Fees were introduced in both the Employment Tribunals and the EAT on 29 July 2013 pursuant to the Employment Tribunals and Employment Appeal Tribunal Fees Order 2013. The introduction of fees is now the subject of multiple inquiries/reviews, namely:
- a Ministry of Justice review of the Tribunal Fees announced on 11 June 2015, which will focus on whether the original objectives of introducing fees have been met, whilst maintaining access to justice. For more information see HERE;
- the House of Commons Justice Committee is conducting an inquiry which is accepting evidence from external users until 30 September 2015. Whilst welcoming views on any aspect of the fees regime, it is particularly interested in the effect of the introduction of tribunal fees on access to justice and the volume and quality of cases brought. For more information see HERE; and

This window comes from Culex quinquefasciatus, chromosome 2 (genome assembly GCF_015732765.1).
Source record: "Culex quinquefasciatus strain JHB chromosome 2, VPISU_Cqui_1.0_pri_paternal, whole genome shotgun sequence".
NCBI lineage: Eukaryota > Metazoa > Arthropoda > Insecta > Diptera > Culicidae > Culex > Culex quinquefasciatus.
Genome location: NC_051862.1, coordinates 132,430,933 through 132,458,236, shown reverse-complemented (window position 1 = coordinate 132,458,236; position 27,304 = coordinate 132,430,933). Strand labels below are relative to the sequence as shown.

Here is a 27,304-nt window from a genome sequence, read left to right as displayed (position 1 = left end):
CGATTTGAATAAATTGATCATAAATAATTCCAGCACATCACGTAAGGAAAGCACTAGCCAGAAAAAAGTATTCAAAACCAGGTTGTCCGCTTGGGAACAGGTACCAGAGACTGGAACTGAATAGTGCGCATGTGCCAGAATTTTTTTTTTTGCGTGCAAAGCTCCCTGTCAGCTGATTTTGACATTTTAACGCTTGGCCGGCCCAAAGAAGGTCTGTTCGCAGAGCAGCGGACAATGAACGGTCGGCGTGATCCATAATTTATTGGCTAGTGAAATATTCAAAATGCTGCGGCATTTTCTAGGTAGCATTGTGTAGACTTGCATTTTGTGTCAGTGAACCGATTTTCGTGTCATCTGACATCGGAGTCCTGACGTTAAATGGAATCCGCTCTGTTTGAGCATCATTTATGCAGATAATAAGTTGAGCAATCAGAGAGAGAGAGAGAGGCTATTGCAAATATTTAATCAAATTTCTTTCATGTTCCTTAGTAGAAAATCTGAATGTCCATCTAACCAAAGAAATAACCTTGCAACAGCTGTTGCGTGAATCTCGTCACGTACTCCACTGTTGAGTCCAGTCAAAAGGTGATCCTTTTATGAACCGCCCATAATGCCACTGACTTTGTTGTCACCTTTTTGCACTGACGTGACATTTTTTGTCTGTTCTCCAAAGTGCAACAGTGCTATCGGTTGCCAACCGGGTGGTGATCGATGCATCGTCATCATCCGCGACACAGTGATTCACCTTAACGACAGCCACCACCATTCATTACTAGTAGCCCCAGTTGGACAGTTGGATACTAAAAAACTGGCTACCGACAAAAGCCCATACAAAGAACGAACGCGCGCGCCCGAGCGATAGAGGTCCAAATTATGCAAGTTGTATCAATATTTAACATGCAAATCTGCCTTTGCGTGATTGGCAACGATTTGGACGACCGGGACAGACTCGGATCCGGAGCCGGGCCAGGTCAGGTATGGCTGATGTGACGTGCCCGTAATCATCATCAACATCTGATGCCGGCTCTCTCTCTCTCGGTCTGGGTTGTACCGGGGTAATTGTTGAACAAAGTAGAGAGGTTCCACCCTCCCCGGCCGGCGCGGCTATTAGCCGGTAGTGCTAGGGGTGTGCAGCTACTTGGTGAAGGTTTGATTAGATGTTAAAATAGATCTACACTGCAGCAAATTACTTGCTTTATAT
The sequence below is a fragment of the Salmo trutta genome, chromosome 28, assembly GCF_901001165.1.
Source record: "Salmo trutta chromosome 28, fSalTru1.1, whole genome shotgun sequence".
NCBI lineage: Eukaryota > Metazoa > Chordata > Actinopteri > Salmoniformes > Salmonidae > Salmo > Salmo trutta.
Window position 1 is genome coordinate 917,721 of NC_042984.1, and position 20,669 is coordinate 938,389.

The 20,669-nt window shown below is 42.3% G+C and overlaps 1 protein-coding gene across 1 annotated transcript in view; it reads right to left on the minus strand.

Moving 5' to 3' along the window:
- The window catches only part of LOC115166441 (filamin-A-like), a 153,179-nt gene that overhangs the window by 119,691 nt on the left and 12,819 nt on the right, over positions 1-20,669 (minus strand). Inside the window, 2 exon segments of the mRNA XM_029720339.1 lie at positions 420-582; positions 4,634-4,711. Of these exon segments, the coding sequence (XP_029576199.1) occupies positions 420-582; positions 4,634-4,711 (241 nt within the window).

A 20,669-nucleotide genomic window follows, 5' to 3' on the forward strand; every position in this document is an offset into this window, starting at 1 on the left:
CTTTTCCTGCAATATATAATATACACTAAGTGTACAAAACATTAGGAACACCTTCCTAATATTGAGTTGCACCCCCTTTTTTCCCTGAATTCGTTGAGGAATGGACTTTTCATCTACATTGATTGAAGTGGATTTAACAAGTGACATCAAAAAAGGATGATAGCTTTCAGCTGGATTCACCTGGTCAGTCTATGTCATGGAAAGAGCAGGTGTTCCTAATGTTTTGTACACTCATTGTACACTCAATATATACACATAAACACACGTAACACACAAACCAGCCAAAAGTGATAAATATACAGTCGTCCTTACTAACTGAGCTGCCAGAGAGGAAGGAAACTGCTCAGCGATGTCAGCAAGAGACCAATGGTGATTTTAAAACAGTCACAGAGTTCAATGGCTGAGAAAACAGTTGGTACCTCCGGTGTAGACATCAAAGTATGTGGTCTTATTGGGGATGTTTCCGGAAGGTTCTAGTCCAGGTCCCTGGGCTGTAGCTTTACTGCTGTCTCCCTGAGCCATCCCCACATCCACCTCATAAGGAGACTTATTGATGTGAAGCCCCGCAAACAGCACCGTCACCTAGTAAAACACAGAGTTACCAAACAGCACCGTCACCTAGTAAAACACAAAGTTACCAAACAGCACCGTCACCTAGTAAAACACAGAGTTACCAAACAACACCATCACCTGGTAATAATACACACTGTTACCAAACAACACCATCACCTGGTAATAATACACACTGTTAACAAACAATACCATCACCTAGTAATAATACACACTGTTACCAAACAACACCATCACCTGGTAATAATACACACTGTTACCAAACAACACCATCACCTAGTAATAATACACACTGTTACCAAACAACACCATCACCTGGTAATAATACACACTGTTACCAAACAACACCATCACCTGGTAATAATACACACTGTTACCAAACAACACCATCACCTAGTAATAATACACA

- UNISON has made two applications to the High Court for judicial review. The first was dismissed on the grounds that the challenge had been brought prematurely and lacked sufficient evidence. The second application was dismissed by the High Court in December 2014 on the grounds that there was insufficient evidence that the “striking” drop in claims since the introduction of fees was due to the inability of claimants to pay the fees. The Court held that, although the statistics demonstrated a marked effect on claimants’ willingness to bring claims, they did not prove that they were unable, as opposed to merely unwilling, to pay them. UNISON appealed to the Court of Appeal which reserved judgment on 17 June 2015.